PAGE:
Predicting the future has always been an obsession for mankind. Naturally, we love guessing what the years to come will look like.

In Back to The Future II, Marty McFly travels to October 21st, 2015. We are treated to the 80s vision of what 2015 would be like. They got the biometrics part right, but not the hoverboards (the closest we’ve got is those horrendous Swegways). Nevertheless, it’s always super interesting to see what people guess the future might look like, and then watch their predictions unravel before our very eyes.

1900s artwork of 2000 predictions

Take a look at this French artwork from 1900 predicting how the year 2000 might look. Jean-Marc Côté and other artists designed these to go in cigarette boxes and later, to be printed as postcards.

Bringing a new meaning to Airmail…

We wonder what the logistics of flying postmen would be… it’s an interesting concept but not one that we feel we’re missing out on!

A spot of spring-cleaning?

This one isn’t actually too far off the modern day vacuum cleaner.

Futuristic education

There’s something very creepy about this one. You could argue, however, that it’s reminiscent of computers and social media. That doesn’t make it any less creepy somehow.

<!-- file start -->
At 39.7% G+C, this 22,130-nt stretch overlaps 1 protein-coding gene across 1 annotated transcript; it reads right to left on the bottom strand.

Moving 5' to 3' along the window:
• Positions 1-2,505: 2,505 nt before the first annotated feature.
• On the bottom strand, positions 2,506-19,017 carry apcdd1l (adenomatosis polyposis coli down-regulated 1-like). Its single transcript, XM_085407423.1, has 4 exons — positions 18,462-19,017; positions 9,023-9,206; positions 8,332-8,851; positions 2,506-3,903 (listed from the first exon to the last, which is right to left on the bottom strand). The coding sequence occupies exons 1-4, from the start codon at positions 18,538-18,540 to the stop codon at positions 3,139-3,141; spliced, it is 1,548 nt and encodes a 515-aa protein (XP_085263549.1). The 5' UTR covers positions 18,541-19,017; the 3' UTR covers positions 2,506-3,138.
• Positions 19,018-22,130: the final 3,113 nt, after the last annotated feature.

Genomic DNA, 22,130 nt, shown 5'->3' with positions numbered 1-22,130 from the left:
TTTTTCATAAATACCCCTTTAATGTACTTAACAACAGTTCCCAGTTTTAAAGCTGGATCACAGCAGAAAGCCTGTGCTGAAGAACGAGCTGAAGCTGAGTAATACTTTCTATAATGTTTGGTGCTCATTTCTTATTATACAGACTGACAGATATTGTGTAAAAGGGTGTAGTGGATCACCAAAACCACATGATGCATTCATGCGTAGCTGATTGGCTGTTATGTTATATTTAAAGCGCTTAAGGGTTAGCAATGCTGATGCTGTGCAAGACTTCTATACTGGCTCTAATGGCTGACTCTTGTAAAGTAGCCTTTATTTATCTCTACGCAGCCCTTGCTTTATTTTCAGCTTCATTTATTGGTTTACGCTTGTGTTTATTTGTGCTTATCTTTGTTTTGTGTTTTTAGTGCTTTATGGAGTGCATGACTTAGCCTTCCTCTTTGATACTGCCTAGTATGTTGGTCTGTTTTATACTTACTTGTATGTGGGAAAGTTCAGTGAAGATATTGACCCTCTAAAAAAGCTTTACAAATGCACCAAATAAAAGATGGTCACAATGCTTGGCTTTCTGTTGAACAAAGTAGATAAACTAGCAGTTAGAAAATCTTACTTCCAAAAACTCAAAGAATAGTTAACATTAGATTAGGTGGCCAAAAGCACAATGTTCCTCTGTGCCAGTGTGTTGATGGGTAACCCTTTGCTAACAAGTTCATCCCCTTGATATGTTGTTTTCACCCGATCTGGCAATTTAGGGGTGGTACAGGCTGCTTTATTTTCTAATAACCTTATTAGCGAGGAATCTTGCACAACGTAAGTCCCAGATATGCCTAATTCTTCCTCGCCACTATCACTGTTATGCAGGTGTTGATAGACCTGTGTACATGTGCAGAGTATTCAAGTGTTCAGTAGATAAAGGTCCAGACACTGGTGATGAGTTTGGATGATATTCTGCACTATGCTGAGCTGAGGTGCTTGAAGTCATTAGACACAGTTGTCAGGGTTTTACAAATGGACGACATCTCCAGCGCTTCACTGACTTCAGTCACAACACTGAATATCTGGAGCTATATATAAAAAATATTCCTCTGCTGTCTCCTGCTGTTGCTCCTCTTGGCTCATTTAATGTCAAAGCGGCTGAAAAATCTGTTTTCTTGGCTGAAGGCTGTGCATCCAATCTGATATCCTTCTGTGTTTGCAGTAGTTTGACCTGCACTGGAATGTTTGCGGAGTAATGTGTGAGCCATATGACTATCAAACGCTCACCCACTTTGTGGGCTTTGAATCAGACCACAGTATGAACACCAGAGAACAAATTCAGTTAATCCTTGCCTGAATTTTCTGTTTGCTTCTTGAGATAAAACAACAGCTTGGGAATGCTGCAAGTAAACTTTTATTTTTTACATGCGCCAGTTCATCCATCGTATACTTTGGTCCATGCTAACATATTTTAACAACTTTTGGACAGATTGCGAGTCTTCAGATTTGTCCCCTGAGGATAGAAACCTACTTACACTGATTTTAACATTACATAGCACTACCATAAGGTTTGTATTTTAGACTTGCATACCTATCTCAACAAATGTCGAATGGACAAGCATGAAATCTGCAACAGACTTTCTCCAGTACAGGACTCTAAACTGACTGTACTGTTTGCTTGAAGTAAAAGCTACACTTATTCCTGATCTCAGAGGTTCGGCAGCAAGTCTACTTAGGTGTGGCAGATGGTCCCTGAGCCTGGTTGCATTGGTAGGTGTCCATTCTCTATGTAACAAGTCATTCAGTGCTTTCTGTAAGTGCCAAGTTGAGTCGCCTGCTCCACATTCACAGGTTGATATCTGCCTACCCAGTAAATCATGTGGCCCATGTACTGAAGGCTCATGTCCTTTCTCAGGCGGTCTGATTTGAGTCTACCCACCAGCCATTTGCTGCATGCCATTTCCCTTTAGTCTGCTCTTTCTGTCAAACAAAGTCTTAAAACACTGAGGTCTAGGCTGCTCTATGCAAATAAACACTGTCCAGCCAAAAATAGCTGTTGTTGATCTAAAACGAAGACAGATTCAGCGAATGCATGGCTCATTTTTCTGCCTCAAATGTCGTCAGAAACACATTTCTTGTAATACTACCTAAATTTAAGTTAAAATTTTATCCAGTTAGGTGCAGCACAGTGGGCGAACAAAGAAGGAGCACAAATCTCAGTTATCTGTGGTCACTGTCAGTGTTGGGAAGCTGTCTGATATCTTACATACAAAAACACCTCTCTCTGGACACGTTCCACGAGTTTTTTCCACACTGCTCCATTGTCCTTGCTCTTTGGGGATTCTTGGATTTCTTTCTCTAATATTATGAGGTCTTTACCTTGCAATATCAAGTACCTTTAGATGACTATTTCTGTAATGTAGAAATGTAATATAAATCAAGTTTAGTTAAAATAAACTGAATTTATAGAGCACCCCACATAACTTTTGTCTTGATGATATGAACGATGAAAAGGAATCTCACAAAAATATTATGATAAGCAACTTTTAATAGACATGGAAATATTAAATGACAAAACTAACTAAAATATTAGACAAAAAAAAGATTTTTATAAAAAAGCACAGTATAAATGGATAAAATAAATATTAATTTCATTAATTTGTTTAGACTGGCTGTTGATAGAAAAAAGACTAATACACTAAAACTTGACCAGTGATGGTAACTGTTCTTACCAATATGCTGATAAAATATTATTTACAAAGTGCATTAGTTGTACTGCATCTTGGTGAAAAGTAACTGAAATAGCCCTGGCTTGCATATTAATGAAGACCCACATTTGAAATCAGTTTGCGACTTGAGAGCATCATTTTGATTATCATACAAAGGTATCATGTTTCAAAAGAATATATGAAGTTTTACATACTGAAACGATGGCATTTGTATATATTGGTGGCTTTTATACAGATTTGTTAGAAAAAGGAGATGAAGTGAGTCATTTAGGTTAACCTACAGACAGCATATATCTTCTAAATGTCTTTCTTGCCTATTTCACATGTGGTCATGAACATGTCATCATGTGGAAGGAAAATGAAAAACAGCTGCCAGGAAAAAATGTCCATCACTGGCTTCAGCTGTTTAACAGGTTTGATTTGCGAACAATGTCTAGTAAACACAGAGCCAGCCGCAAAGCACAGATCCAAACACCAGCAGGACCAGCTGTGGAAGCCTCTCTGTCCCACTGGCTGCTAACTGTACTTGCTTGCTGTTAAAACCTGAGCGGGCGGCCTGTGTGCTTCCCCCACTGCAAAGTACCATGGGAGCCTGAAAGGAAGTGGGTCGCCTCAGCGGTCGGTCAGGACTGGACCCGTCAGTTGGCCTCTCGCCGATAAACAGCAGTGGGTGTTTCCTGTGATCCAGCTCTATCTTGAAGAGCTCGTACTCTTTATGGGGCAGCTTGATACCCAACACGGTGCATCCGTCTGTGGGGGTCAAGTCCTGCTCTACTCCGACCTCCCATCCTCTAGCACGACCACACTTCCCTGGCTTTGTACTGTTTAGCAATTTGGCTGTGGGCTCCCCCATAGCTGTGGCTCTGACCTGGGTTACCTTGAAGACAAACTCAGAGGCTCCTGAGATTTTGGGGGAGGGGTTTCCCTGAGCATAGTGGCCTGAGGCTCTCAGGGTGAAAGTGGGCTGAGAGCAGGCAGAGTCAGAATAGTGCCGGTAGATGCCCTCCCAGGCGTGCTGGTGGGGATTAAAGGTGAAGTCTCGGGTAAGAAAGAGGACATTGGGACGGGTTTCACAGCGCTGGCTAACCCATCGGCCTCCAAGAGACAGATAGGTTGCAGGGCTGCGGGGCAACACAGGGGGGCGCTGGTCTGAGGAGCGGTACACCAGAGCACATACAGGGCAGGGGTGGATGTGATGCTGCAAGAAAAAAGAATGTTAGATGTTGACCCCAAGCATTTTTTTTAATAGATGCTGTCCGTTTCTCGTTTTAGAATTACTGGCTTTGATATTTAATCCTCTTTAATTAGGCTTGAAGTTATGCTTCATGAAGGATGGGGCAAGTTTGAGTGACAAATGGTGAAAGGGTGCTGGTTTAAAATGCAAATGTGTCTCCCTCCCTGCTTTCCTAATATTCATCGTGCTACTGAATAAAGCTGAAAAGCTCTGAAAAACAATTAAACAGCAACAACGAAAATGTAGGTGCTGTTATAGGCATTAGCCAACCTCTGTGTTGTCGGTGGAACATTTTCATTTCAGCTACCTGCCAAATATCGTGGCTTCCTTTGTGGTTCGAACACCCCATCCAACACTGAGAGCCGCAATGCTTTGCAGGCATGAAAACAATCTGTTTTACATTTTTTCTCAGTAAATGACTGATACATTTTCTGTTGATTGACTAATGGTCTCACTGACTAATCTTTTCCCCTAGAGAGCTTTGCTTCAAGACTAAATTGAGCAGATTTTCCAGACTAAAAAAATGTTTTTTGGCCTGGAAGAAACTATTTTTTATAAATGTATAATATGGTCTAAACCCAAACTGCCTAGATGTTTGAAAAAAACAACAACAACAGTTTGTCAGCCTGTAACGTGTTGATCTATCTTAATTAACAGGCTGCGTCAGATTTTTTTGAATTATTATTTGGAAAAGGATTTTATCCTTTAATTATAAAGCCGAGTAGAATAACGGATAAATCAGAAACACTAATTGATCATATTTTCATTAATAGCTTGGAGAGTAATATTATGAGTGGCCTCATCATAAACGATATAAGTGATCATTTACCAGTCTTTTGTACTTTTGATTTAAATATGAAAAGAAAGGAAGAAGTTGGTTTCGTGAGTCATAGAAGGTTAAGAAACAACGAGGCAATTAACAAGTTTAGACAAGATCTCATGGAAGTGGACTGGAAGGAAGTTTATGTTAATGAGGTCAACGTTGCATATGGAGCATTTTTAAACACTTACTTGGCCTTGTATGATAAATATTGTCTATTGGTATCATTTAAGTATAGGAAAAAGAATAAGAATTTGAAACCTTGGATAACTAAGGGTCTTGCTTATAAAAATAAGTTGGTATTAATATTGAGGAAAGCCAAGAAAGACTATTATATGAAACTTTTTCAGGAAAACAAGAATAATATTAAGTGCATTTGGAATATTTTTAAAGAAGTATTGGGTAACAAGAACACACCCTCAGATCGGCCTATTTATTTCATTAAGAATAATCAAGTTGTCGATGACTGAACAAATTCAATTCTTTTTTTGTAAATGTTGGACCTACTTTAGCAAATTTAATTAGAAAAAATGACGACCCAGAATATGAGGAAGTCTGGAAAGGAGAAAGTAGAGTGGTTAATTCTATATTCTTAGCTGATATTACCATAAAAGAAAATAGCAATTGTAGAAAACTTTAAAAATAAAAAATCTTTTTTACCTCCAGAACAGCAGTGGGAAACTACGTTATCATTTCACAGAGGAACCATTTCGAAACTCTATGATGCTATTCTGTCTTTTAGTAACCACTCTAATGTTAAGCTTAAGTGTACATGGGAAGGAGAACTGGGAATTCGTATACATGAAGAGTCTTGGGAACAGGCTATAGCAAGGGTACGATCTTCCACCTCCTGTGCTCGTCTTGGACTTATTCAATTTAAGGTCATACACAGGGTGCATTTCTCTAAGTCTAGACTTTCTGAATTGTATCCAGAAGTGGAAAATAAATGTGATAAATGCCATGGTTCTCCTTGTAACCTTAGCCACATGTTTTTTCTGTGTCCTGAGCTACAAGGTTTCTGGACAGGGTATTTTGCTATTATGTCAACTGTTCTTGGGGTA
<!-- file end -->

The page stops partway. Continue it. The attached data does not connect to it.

Pulling over for a copper… in the sky

There’s something rather comical about the idea of police offers with robotic wings. We love the flying cars to match.

Forget iPods…

The future of digital music was once imagined as a robotic orchestra.

Short, back and sides?

Granted, this automated barber shop may cut Saturday morning wait times. We can’t help but think of a Maximum Overdrive/Edward Scissorhands combo nightmare, though.

(Images sourced from Public Domain Review)

From the past to the present

It’s a weird concept to try and predict tech advancements of everyday tasks. Up until the 1950s, people would pay labourers to knock on their doors and windows to wake them up in a morning. Of course, this job wasn’t replaced by a door-knocking machine, but the humble alarm clock. This is why it’s so hard to predict future technological developments – you have to think outside the realms of what currently exists.

Adam Forshaw

Adam has extensive experience in Design across a variety of business sectors for print, web and motion. With over 15 years in digital design, he has a portfolio of proven campaigns for a range of global Blue Chip brands.